Carlsmith and others said that users might find it tedious to handle
large volumes of electronic mail messages via the phone. Likewise,
large companies, who are among the likely customers for unified
messaging products, typically have a telephone and computer
infrastructure, made up of many independent pieces, already in place.
``It is difficult to sell an integrated solution into a fragmented
environment,'' Carlsmith said.
It's PRECISELY that a universal inbox finally holds out promise of reducing information load to reasonable levels.
* it has the "whole picture" for traffic analysis, to learn who's important, what's information you originally requested, what's routine, what's unexpected, what's personal and what's professional.
* it understands link cost, knowing what to reach you by AirFone for, what to leave faxed at your next hotel, what you need to hear FIRST, what followups you MUST listen to before launching a missive back.
* it understands how to digest info onto the single page you're going to receive over the grainy camelgram in India. It knows how to speed up the speech on a clear line; it knows how to remodulate for low-bitrate satphone coders; it knows when you put it on speakerphone for your colleagues and doesn't speak the next steamy header from you-know-who.
* it knows how to reply across media, to fill in web registration forms, book flights, and to fill you in on unusual weather ahead -- MIT SLS' Galaxy has demonstrated all these and more for years.
* but the difference from all these previous generations of personal * secretary products is the grail of a Personal Memory. A single point * of contact for all the info that courses through your veins -- well, * that would be a lot like a filesystem? Or wouldn't it? Disk is cheap * -- I'd like the few dozen gigabytes of stuff I see every year * around, if only I could retreive it intelligently. I want it * annotated, tracked by person/issue/date. I want it indexed. I want * it on me, like a lapel pin. I want it everywhere.
And then what will our wondrous 21st century killer app have rediscovered?
Ted Nelson's Xanadu.
Doug Englebart's oNLine System
The joys of a professional secretary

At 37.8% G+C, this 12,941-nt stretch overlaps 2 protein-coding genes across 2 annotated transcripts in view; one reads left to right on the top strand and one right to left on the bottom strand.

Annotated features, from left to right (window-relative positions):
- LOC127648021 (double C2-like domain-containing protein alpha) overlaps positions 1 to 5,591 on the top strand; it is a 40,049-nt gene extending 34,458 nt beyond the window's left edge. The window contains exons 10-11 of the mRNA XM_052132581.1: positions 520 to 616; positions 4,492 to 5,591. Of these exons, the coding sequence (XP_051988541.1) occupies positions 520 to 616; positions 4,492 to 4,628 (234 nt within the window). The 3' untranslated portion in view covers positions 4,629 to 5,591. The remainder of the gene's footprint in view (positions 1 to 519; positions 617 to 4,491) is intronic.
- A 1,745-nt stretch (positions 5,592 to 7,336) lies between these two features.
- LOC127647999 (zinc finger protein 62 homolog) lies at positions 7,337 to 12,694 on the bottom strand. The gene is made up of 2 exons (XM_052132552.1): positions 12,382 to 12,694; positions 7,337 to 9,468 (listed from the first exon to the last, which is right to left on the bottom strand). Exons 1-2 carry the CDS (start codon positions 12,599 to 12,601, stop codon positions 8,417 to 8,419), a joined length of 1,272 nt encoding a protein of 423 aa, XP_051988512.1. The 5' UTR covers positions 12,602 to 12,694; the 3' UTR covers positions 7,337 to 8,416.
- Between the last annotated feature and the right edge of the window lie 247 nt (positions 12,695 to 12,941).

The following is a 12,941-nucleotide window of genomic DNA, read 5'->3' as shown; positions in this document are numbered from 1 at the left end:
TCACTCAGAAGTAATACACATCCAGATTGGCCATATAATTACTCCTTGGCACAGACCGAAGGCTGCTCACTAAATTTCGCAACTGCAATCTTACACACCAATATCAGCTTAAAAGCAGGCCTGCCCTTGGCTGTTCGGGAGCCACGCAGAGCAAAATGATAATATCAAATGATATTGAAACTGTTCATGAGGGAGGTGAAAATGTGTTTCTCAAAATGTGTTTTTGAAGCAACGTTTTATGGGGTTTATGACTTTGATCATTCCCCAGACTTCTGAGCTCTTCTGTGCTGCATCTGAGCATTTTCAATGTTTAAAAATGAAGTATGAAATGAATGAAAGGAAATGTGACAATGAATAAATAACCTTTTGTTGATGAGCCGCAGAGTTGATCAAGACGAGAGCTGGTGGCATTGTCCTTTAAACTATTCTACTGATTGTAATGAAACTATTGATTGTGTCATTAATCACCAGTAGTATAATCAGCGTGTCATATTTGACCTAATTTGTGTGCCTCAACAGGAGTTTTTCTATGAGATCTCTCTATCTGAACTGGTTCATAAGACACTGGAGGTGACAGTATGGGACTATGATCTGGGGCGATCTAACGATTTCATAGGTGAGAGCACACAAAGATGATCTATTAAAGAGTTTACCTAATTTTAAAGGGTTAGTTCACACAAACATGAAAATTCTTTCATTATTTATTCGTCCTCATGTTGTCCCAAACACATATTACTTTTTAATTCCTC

The honesty of a true journal
What's new is all in the networking: technologically (ad hoc munchnets) and personally, as it filters/seeks/tracks people for you.
Yeah, I know this isn't for anyone's mother.. yet. It's for me -- I want to build what I want: a virtual me, one who's more competent in so many ways. And the very, very first step, is a mirror world of my garbage flow.
Forget recognition: a 3Gb HD -- less than a single DVD-ROM -- can store a week of continuous telephone-quality speech, uncompressed. Call it a lifestream, a guardian angel, a demonically possessed Teddy Ruxpin, I need it.
======================================================================== General Magic, amazingly still in business so many strategies later, quoth:
Portico is a virtual assistant that acts as a single point of integration for critical information and communications. With one phone call, Portico provides mobile workers with integrated access to people, appointments and news -- all coordinated from voice mail, email, faxes, calendar programs, address books, even web-based or satellite news feeds.
And since Portico is the world's only second-generation virtual assistant, it allows people to interact using natural language patterns, rather than artificial voice commands. You can ask Portico to place a call, read an email or make an appointment -- even interrupt the conversation -- the same way you'd talk to a co-worker.
Portico is also accessible from the Web, giving mobile workers a choice between looking for messages or listening to appointments from any phone or web browser any time they'd like.
I've always wondered why I've never quite had the guts to lay out the whole munchkin problem, and hence why it differs from Jini or MANET alone; and why my overcommitted career makes some vague kind of sense as a pathway to that goal.